In the images above and below we see a male going for an orange, and dipping into the jelly jar. Cave Creek Canyon is in their breeding range.
In the images above and below we see a female Scott's Oriole, with characteristic dull yellow below, olive-green above with faint wingbars and some stippling of the head. She may have a nest nearby.
In the sequence below we see a male taking off, showing markings on the wings and tail.
The male Bullock's Oriole is bright orange with a black line through the eye, black cap and throat and a white wing patch. They breed throughout the western U.S from Texas and Colorado to California and up into Oregon, Idaho and Montana. Cave Creek Canyon is in their breeding area. They winter in southern Mexico and central America.
The female, seen below, has a more muted appearance with a white wingbar, and gray on the abdomen.
The male Hooded Oriole has a black tail, throat, and wings with yellow to orange rump, hood, and belly. The black throat extends up the face creating a little mask around the eye and down the chest to make a bib. Adult males sport white wingbars. Females are olive-yellow overall with grayer backs and thin white wingbars.
Hooded Orioles eat a variety of insects as well as fruit and nectar from flowering plants, as well as nectar from hummingbird feeders. They breed in portions of northern Mexico, southern Arizona, New Mexico and California. In California they are often nick-named "palm-leaf orioles," for their propensity to build hanging nests on the undersides of palm fronds, using their sturdy bills to “sew” the nest to the frond. They have also been known to migrate into new communities in California to take advantage of newly planted palms. They winter in southern coastal Mexico.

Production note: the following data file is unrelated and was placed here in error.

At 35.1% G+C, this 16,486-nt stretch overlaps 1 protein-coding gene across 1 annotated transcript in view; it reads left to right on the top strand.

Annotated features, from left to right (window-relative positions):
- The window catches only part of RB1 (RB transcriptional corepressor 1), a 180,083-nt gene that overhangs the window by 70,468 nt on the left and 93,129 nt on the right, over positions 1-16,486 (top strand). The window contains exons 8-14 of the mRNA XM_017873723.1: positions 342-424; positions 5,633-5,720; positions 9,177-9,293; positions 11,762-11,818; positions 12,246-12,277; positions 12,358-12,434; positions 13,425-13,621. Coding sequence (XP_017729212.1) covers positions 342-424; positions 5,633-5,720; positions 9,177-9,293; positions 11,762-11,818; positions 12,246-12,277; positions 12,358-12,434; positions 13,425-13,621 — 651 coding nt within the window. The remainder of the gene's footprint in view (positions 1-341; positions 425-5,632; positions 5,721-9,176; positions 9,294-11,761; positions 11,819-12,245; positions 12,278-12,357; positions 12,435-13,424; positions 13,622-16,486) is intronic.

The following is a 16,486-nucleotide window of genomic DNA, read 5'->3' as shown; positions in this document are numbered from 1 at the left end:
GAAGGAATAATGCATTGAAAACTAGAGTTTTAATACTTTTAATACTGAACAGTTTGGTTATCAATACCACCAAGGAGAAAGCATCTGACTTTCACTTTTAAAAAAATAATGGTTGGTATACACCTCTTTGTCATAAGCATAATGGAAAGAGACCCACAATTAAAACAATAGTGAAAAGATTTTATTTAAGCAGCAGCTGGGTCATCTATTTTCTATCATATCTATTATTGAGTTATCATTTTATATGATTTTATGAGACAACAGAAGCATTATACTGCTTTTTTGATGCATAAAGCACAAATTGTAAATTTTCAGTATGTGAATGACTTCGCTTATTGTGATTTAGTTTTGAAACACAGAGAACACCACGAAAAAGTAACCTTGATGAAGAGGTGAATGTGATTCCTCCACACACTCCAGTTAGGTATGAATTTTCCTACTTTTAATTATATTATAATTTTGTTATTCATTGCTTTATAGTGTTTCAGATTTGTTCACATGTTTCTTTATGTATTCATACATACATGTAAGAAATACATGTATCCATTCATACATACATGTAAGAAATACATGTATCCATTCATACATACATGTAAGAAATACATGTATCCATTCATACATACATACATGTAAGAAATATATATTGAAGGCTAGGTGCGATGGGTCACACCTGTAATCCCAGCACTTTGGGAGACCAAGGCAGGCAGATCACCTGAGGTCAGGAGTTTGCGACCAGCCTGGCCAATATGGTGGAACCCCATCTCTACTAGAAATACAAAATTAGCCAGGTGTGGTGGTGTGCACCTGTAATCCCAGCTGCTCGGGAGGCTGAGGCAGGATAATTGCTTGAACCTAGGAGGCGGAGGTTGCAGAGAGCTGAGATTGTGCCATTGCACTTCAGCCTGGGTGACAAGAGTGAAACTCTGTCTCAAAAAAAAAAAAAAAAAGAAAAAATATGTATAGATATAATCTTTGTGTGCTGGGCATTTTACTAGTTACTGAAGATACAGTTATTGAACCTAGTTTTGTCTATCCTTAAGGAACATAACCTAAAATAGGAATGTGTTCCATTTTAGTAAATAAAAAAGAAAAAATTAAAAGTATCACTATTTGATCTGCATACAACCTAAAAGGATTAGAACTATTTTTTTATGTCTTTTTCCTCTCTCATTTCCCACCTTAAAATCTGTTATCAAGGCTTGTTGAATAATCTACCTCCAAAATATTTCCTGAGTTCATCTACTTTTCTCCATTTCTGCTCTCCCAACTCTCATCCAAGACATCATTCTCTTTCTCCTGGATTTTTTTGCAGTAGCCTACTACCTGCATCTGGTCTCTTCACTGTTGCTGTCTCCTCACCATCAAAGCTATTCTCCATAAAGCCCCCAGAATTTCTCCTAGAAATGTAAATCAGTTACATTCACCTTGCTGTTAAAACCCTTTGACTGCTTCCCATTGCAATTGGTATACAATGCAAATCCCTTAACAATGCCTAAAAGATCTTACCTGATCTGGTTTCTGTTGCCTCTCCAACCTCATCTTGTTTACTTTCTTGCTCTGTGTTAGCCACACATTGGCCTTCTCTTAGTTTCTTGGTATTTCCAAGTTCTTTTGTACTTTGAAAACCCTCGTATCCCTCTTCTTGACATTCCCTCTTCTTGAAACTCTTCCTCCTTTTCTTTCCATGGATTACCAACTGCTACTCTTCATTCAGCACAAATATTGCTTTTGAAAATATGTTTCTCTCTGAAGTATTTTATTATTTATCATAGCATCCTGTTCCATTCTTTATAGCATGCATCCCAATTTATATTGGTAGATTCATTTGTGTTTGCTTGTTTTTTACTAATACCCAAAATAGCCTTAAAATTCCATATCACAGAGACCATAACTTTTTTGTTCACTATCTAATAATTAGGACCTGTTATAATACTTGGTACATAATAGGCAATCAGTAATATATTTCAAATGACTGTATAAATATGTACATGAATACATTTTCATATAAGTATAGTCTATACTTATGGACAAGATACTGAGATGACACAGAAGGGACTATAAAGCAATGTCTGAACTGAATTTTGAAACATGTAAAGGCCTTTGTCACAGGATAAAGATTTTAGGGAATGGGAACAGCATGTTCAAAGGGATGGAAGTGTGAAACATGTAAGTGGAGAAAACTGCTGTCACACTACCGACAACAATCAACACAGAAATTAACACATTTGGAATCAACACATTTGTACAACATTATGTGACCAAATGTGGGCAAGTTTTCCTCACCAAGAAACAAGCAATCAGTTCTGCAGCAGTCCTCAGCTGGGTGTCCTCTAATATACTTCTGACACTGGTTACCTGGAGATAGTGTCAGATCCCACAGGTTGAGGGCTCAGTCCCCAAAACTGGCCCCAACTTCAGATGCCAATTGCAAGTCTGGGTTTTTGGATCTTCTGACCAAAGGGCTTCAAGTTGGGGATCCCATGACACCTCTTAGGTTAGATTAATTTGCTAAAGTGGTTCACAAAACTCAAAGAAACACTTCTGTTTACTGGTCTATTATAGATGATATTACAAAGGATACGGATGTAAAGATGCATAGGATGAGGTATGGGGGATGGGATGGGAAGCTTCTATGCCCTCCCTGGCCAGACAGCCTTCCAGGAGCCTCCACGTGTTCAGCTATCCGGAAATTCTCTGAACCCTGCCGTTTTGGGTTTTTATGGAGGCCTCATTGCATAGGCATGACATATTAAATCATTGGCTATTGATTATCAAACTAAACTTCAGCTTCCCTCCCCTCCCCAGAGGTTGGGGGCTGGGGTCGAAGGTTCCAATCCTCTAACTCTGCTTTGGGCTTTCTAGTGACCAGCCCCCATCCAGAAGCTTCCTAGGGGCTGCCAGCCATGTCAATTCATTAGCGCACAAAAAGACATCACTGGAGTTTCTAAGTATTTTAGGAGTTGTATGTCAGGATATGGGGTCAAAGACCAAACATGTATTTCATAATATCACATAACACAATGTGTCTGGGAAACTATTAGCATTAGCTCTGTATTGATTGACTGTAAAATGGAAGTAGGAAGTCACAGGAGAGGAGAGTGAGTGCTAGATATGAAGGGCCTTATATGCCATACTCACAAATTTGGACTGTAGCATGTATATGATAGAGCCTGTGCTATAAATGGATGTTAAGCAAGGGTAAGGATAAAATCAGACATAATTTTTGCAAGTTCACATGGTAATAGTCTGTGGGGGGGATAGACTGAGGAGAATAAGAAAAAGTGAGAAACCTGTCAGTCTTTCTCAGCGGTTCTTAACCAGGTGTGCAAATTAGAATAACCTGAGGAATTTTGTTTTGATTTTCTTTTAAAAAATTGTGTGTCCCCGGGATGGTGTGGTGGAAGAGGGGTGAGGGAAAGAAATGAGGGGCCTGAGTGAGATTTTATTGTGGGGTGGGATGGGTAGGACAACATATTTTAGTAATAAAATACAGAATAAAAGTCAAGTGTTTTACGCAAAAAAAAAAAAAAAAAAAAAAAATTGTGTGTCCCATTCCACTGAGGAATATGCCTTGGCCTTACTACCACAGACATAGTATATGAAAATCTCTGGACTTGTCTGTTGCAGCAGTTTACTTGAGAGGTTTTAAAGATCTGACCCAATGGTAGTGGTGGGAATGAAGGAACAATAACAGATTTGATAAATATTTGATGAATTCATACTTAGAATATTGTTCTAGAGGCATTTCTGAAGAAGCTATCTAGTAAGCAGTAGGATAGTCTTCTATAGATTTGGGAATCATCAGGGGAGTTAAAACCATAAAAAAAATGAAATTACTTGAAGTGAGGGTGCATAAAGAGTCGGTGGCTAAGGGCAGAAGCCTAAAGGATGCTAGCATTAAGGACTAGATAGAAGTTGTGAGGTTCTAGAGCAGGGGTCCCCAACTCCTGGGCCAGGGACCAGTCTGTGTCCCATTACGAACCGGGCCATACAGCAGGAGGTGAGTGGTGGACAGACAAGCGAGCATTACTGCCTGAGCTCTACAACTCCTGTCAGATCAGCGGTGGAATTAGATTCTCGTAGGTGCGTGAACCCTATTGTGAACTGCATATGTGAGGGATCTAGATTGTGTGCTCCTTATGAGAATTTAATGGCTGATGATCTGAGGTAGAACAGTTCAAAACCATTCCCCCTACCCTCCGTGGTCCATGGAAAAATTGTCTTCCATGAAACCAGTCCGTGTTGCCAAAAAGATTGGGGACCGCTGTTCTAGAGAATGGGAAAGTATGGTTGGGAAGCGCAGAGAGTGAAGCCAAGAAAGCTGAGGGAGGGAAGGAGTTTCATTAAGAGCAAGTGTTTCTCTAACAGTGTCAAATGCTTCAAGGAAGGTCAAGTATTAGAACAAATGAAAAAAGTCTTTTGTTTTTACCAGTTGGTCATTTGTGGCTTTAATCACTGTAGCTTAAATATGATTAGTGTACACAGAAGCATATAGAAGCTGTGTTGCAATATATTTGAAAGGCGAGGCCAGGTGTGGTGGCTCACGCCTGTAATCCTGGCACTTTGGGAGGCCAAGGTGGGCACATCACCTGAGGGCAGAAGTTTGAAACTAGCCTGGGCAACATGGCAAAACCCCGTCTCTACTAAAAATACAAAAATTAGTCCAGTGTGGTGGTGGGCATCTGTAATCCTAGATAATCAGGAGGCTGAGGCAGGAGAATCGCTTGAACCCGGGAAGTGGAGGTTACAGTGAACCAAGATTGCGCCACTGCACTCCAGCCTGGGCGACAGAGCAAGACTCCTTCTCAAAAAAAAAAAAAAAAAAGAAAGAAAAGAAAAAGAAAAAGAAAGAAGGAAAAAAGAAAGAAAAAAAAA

In the sequence below we see a male taking off from the jelly feeder, very carefully staying in my plane for focus.
The breeding male Lazuli Bunting, a relative of the cardinal and grosbeak, is brilliant blue above, with a pumpkin-colored breast and pale belly. Lazuli Buntings eat a variety of insects as well as berries and seeds. They frequent feeders, especially those stocked with white proso millet.
The species breeds in the western U.S. from costal California east to Nevada, northern Arizona, and north to Utah and Colorado and up into Canada, wintering in SE Arizona and Mexico. This male is likely in migration north.
Each male Lazuli Bunting has his own unique "voice," a combination of notes developed in the first year on the breeding grounds. This unique song is based on the syllables and song fragments gleaned from other males, and becomes their song for life.
That's it for Part II. Stay tuned for more in the next few weeks.
Juvenile Northern Saw-whet Owl, South Fork of Cave Creek, April 23, 2021.
From April 22nd to the 26th, we headed back with some good friends to Cave Creek Ranch in Portal, Arizona, to expand birding beyond our local haunts now that the pandemic is showing signs of control in the U.S. and now that we are vaccinated. Yahoo!